By many measures, Thai eatery Chin Chin is the most successful restaurant Melbourne has ever seen. It opened in mid-2011, with queues from day one. But unlike most of its peers, that initial hype hasn’t faded. If anything, it’s intensified.

After appearing on Masterchef and a swag of international food blogs, Chin Chin has become as much a tourist destination as a local staple. Unashamed imitations have sprung up in other Australian cities; and owner Chris Lucas has leveraged its reputation to open three more restaurants in Melbourne (Baby, Kong and Hawker Hall) and a Chin Chin in Sydney.

So why is Chin Chin still such a magnet after all these years?

One: the vibe. Chin Chin was one of the first restaurants in the city to purposely cultivate a dim, lively ambience, and the upbeat playlists positively boom from the Urban Intelligence sound system.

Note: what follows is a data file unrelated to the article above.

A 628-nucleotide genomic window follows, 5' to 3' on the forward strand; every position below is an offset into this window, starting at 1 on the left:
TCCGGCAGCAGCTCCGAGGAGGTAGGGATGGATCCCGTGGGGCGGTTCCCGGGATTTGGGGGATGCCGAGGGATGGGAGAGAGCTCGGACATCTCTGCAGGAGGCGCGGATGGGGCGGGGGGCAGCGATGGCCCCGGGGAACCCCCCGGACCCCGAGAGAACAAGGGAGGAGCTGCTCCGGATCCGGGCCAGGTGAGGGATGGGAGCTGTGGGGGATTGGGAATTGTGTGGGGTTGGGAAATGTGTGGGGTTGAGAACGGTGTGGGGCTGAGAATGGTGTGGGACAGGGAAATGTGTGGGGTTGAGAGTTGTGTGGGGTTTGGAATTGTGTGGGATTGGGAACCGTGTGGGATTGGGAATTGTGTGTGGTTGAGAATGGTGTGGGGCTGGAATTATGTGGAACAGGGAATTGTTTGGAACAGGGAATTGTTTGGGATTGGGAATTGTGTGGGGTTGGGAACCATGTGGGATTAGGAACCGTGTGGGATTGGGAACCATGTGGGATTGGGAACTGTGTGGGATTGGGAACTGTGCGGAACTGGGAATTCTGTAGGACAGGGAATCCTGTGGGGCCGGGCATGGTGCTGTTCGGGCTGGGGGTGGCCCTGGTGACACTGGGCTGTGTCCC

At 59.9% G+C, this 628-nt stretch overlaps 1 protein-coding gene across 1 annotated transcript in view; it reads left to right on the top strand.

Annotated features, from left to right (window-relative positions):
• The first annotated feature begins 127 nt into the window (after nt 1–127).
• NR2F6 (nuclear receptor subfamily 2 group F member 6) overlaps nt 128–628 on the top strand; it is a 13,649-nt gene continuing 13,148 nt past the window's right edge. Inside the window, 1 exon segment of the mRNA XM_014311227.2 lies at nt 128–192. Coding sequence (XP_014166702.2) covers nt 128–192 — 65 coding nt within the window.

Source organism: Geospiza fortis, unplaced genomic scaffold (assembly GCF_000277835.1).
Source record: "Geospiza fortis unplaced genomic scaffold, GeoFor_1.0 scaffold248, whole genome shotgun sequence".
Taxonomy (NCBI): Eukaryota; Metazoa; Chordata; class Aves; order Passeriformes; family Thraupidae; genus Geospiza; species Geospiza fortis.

Two: Benjamin Cooper. The Lucas Group’s executive chef knows his way around Thai cuisine as well as any Australian chef. Except maybe David Thompson, who he trained under. From pad thai to fiery papaya salad, roti to massaman curry, Chin Chin’s vivid dishes are a testament to Cooper’s ground-up approach. Each week, the kitchen staff hand-picks about 7000 bunches of coriander, Thai basil and Vietnamese mint, rather than accept the bruising, imperfect work of a machine. You can taste the difference.

Three: service is fast and efficient – for drinks especially. The Lucas Group has its own line of Asian-style beers (Shiki) and stocks plenty of others at Chin Chin (and GoGo Bar downstairs). The company’s wine consultant Philip Rich oversees a list of interesting picks from home and abroad; and the cocktails are bar-quality.

Add these three pillars together and you get pure fun. A visit to Chin Chin feels less like a meal and more like a party. And even after all these years, we’re still willing to wait for that.

Contact Details

Updated: June 3rd, 2024

We do not seek or accept payment from the cafes, restaurants, bars and shops listed in the Directory – inclusion is at our discretion. Venue profiles are written by independent freelancers paid by Broadsheet.